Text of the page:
We use cookies. You have options. Cookies help us keep the site running smoothly and inform some of our advertising, but if you’d like to make adjustments, you can visit our Cookie Notice page for more information.
We’d like to use cookies on your device. Cookies help us keep the site running smoothly and inform some of our advertising, but how we use them is entirely up to you. Accept our recommended settings or customise them to your wishes.
×

How Nonprofit Fundraisers are Evolving in the Face of Uncertainty

I recently sat down with three marketing experts in the nonprofit space: Sue Munro from Northwell Health Foundation, Angelique Rothermel from World Vision, and Jessica Winters from National MS Society to talk about how COVID-19 has impacted their strategy and what they are doing to pivot and continue moving forward to better serve their organizations and donors.

What are your organizations doing now?

Northwell is located in the hot spot of COVID-19 in the US: NYC. It has a command center that projects where incidents may occur to offer rapid response and communication. By providing quick updates, Northwell can give donors comfort and a desire to support Northwell while also being able to follow along as actions occur.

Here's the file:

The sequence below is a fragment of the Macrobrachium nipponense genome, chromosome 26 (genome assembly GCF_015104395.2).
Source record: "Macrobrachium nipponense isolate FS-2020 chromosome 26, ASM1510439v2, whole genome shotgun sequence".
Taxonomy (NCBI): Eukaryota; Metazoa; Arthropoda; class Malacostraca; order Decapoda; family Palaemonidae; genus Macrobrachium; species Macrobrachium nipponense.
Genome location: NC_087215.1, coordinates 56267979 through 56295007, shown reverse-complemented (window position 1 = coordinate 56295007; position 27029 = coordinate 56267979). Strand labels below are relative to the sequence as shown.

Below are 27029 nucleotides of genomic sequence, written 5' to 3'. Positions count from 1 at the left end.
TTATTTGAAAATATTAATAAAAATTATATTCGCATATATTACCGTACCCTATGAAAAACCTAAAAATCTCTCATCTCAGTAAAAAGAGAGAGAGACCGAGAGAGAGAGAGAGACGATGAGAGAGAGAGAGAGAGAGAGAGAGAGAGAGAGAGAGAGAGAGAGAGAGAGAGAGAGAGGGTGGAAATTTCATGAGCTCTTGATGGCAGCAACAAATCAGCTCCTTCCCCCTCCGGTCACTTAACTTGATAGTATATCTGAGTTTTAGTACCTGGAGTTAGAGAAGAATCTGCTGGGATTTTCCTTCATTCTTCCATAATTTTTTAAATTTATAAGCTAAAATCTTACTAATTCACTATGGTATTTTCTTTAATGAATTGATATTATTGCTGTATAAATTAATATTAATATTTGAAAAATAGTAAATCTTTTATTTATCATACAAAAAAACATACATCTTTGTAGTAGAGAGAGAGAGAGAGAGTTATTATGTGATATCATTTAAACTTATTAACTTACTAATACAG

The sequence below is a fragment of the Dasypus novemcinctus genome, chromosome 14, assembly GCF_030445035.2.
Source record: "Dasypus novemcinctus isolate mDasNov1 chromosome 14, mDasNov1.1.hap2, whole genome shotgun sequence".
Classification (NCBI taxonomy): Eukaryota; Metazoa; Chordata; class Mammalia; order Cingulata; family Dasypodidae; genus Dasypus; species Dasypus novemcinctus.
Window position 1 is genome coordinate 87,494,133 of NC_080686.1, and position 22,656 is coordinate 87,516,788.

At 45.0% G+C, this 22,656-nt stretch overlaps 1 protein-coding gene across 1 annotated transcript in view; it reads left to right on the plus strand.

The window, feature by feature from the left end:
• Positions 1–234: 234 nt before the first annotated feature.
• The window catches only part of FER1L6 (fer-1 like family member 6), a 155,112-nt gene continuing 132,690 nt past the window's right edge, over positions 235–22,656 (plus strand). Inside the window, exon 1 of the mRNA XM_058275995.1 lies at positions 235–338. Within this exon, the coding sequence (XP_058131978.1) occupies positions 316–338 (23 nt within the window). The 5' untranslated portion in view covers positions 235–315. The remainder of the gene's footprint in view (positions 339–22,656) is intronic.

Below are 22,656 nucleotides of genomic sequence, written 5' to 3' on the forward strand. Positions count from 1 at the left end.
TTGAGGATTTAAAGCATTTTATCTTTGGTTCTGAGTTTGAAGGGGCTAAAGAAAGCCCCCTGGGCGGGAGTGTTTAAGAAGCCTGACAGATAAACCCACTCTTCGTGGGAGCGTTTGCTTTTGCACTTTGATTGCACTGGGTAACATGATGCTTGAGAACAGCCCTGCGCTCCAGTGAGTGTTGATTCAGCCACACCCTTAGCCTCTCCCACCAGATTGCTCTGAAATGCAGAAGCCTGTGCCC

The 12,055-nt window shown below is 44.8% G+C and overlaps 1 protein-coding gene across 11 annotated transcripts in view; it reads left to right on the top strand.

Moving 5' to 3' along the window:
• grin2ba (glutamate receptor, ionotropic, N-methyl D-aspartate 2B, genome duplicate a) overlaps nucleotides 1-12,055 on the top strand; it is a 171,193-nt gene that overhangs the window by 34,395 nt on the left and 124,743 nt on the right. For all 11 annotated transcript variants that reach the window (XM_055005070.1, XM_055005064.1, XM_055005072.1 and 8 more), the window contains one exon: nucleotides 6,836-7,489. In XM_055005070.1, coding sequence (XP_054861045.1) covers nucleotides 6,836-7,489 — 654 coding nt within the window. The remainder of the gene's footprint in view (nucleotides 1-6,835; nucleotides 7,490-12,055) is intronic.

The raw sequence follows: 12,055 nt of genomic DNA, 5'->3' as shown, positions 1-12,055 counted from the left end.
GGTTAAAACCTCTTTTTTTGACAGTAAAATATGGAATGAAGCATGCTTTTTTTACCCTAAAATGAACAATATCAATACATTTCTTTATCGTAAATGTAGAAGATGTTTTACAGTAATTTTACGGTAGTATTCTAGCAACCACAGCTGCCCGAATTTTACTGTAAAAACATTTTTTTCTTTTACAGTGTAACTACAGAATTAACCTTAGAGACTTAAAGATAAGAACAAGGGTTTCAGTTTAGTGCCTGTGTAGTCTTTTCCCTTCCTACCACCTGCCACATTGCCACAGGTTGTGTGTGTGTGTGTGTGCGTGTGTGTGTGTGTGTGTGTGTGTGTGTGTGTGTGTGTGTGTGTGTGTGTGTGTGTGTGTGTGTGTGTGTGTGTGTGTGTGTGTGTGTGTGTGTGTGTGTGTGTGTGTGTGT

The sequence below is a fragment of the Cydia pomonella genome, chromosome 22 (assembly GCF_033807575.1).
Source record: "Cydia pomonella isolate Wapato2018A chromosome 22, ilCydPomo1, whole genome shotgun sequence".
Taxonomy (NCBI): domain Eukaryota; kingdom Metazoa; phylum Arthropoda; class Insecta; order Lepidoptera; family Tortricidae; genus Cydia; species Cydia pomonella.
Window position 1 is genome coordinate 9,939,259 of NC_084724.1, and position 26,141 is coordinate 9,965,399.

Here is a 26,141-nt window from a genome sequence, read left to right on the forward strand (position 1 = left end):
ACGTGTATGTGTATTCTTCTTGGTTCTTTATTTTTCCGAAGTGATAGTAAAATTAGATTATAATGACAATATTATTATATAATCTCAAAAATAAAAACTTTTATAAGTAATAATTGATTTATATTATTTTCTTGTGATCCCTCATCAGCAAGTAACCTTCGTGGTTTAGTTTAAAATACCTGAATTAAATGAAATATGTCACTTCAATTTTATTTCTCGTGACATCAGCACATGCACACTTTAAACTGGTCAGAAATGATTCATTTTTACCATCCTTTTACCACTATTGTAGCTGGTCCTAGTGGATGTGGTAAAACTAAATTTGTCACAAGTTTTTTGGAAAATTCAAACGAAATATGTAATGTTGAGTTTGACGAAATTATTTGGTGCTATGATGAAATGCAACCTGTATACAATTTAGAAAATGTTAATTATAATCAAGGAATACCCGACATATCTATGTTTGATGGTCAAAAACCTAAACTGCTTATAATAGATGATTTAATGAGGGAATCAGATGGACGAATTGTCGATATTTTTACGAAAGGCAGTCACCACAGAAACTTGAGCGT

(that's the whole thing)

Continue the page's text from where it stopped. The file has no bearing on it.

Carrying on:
Sue said that support during this time has been overwhelming. Initially, Northwell was nervous about asking for gifts, but the greater New York community responded with support and willingness, which led to putting together opportunities for donors to give back and be a part of the help.

The National MS Society (NMSS) is challenged with keeping MS relevant right now. Its mission is to show up for those who need help during times like this which is why the NMSS rapidly ramped up its listening efforts to understand what MS patients, caregivers, and other stakeholders need during this crisis. Based on feedback that was offered, they have shifted their focus to making experts and thought leadership available to give clear guidance and clarity during the pandemic, and they quickly launched a COVID-19 response fund. The NMSS has a clear goal of keeping people engaged and making it clear what is needed from donors by demonstrating what those suffering with MS are experiencing.

Do you believe there will long-term ramifications as in-person events are not available now?